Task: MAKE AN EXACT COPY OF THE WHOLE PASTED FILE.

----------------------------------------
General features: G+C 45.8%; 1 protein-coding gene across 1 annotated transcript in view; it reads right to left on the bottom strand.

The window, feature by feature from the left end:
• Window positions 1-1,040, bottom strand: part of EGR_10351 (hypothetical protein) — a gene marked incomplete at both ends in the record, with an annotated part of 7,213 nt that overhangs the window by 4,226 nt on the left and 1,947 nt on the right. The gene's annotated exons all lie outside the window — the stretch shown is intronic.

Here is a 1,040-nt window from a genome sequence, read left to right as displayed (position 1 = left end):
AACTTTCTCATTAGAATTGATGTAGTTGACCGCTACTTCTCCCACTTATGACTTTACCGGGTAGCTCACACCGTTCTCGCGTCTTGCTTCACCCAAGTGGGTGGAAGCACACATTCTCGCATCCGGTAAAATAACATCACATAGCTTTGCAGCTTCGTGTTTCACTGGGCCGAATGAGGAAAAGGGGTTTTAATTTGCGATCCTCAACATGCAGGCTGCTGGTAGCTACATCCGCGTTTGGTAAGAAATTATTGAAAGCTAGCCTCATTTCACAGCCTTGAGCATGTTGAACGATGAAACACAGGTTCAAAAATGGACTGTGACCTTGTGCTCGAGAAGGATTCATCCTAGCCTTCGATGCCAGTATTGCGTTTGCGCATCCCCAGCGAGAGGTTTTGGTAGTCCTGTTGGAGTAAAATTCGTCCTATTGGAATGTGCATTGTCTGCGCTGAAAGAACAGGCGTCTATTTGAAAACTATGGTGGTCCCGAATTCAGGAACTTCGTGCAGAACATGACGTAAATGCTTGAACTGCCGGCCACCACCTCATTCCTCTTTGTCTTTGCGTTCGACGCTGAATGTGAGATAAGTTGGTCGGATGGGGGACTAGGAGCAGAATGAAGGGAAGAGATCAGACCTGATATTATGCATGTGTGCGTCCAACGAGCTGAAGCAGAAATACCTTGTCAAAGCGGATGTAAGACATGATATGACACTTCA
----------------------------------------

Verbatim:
General features: G+C 45.8%; 1 protein-coding gene across 1 annotated transcript in view; it reads right to left on the bottom strand.

The window, feature by feature from the left end:
• Window positions 1-1,040, bottom strand: part of EGR_10351 (hypothetical protein) — a gene marked incomplete at both ends in the record, with an annotated part of 7,213 nt that overhangs the window by 4,226 nt on the left and 1,947 nt on the right. The gene's annotated exons all lie outside the window — the stretch shown is intronic.

Here is a 1,040-nt window from a genome sequence, read left to right as displayed (position 1 = left end):
AACTTTCTCATTAGAATTGATGTAGTTGACCGCTACTTCTCCCACTTATGACTTTACCGGGTAGCTCACACCGTTCTCGCGTCTTGCTTCACCCAAGTGGGTGGAAGCACACATTCTCGCATCCGGTAAAATAACATCACATAGCTTTGCAGCTTCGTGTTTCACTGGGCCGAATGAGGAAAAGGGGTTTTAATTTGCGATCCTCAACATGCAGGCTGCTGGTAGCTACATCCGCGTTTGGTAAGAAATTATTGAAAGCTAGCCTCATTTCACAGCCTTGAGCATGTTGAACGATGAAACACAGGTTCAAAAATGGACTGTGACCTTGTGCTCGAGAAGGATTCATCCTAGCCTTCGATGCCAGTATTGCGTTTGCGCATCCCCAGCGAGAGGTTTTGGTAGTCCTGTTGGAGTAAAATTCGTCCTATTGGAATGTGCATTGTCTGCGCTGAAAGAACAGGCGTCTATTTGAAAACTATGGTGGTCCCGAATTCAGGAACTTCGTGCAGAACATGACGTAAATGCTTGAACTGCCGGCCACCACCTCATTCCTCTTTGTCTTTGCGTTCGACGCTGAATGTGAGATAAGTTGGTCGGATGGGGGACTAGGAGCAGAATGAAGGGAAGAGATCAGACCTGATATTATGCATGTGTGCGTCCAACGAGCTGAAGCAGAAATACCTTGTCAAAGCGGATGTAAGACATGATATGACACTTCA